In other respects as well, Wittgenstein does not come out well from Landini's account.  Wittgenstein, for example, is quite widely credited with having invented truth-tables.  This was hardly a world-shaking achievement -- once truth-conditions for the truth-functors were fully stated (as Russell stated those for material implication in Principles of Mathematics, p. 15) it was pretty obvious that this information could be presented in tabular form -- but Landini shows (pp. 119-20) that it wasn't Wittgenstein's: truth-tables were used to verify theorems in Müller's Abriss of Schröder's Logik (1909, p. 708).  Given the amount that has been written on this topic, it is astonishing that this could have been missed: the truth-tables are immediately apparent to anyone who opens the book at the right page.

Not everything in Landini's book is so convincing.  For example, in 1913 David Pinsent recorded that Wittgenstein might be called upon to 'rewrite' the first eleven chapters of Principia -- 'a splendid triumph for him', he said admiringly.  To my knowledge, no one has ever considered just what Wittgenstein was expected to do with the first eleven chapters of Principia.  But Landini (pp. 9-10) suggests that, in the light of Sheffer's discovery (published earlier that year) that all the truth-functions could be defined in terms of a single connective, Russell had proposed that Wittgenstein find a single axiom formulation of the sentential logic of Principia.  This was not an implausible assignment for a bright student, but, if it was Wittgenstein's, he evidently flunked it, for the solution was discovered by Nicod in 1916.  But there are reasons for doubting whether this was the project.  In the first place, it doesn't match Pinsent's explicit reference to the first eleven chapters of Principia: sentential logic takes up just the first five, the first eleven cover quantification theory as well, up to and including descriptions.  Secondly, whatever illusions Russell may have had about Wittgenstein's abilities as a philosopher, there is no suggestion that he had any about his competence as a pure logician.  As Landini amply demonstrates, the technical material in the Tractatus is markedly deficient, as Russell acknowledged (with the mildest of reproofs) in his Introduction.  He would surely have known in 1913 that a single-axiom reformulation would likely have been beyond the powers of his favourite student.  More importantly, Pinsent's comment is made just a couple of months after Wittgenstein's devastating attack on Russell's multiple relation theory of judgment, on which the theory of orders in Principia was based.  Reformulating Principia so as to obviate its dependence on the multiple relation theory would certainly have seemed a more important project to Russell, and one more directly related to Wittgenstein's interests and abilities, than an axiom-shuffling reformulation of sentential logic.  On the other hand, if Russell and Wittgenstein thought that this would be a routine task -- and Pinsent gives no hint that Wittgenstein spurned the task, he suggests rather that Wittgenstein himself thought it would be a 'splendid triumph' -- then neither of them realized at that time how difficult a problem it would be.[5]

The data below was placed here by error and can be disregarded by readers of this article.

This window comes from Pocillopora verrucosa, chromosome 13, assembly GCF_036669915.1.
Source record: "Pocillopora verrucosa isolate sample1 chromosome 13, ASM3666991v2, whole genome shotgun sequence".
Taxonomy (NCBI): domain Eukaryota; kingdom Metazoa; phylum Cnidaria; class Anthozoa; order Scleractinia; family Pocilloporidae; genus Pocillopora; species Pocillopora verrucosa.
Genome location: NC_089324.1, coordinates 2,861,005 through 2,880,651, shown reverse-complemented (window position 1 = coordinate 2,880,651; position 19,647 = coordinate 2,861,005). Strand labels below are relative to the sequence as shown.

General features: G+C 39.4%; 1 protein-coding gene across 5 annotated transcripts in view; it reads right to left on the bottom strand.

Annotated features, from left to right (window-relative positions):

Landini's book is a strongly revisionary account of the relation between Wittgenstein's philosophy and Russell's.  It emphasizes how Wittgenstein's project in the Tractatus was derived from Russell's and just how many serious gaps there were in its prosecution.  The book is thus likely to infuriate the many philosophers who believe that Wittgenstein's every remark in the Tractatus was backed by the deepest insight (if only we could discover what it was).  Such philosophers will need to mount a serious reply to Landini's very detailed arguments.  They will have their work cut out for them.



[1] See especially Russell's Hidden Substitutional Theory, (Oxford University Press, 1998) and a long series of papers.

[2] The first material to be published was 'On the Substitutional Theory of Classes and Relations' in Russell, Essays in Analysis, edited by Douglas Lackey, (London: Allen and Unwin, 1973).

[3] Frank P. Ramsey, 'Identity', in Notes on Philosophy, Probability and Mathematics, edited by Maria Carla Galavotti (Naples: Bibliopolis, 1991), pp. 155-69; and Jaakko Hintikka, 'Identity, Variables, and Impredicative Definitions', Journal of Symbolic Logic, 21 (1956), pp. 225-45.

[4] Kurt Gödel, 'Russell's Mathematical Logic', in P.A. Schilpp (ed.), The Philosophy of Bertrand Russell, (La Salle, Ill.: Open Court, 1989; 1st edn. 1944); Myhill, 'The Indefinability of the Set of Natural Numbers in the Ramified Principia', in G. Nakhnikian (ed.), Bertrand Russell's Philosophy, (London: Duckworth, 1974).

[5] If rewriting the first 100 pages of a 2000 page book was regarded as a 'splendid triumph' by the inner Wittgenstein circle in 1913, it is worth considering what sort of a triumph they thought writing the book itself had been.